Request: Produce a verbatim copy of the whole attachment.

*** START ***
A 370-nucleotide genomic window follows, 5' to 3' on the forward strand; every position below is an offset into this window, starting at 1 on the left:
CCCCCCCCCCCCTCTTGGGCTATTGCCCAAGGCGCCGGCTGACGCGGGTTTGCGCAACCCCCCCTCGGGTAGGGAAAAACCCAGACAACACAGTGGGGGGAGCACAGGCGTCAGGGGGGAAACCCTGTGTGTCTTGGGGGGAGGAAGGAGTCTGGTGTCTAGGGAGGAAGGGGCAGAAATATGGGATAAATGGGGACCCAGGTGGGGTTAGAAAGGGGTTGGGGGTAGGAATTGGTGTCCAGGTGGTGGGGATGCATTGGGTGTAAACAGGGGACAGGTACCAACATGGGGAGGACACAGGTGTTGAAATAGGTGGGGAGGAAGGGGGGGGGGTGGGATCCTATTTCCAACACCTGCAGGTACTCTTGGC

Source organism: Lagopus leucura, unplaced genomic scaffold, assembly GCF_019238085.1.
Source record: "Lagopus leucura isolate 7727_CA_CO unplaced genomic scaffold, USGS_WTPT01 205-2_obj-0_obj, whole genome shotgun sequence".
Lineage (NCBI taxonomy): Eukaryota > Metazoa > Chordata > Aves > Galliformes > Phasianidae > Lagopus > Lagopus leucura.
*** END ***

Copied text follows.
A 370-nucleotide genomic window follows, 5' to 3' on the forward strand; every position below is an offset into this window, starting at 1 on the left:
CCCCCCCCCCCCTCTTGGGCTATTGCCCAAGGCGCCGGCTGACGCGGGTTTGCGCAACCCCCCCTCGGGTAGGGAAAAACCCAGACAACACAGTGGGGGGAGCACAGGCGTCAGGGGGGAAACCCTGTGTGTCTTGGGGGGAGGAAGGAGTCTGGTGTCTAGGGAGGAAGGGGCAGAAATATGGGATAAATGGGGACCCAGGTGGGGTTAGAAAGGGGTTGGGGGTAGGAATTGGTGTCCAGGTGGTGGGGATGCATTGGGTGTAAACAGGGGACAGGTACCAACATGGGGAGGACACAGGTGTTGAAATAGGTGGGGAGGAAGGGGGGGGGGTGGGATCCTATTTCCAACACCTGCAGGTACTCTTGGC

Source organism: Lagopus leucura, unplaced genomic scaffold, assembly GCF_019238085.1.
Source record: "Lagopus leucura isolate 7727_CA_CO unplaced genomic scaffold, USGS_WTPT01 205-2_obj-0_obj, whole genome shotgun sequence".
Lineage (NCBI taxonomy): Eukaryota > Metazoa > Chordata > Aves > Galliformes > Phasianidae > Lagopus > Lagopus leucura.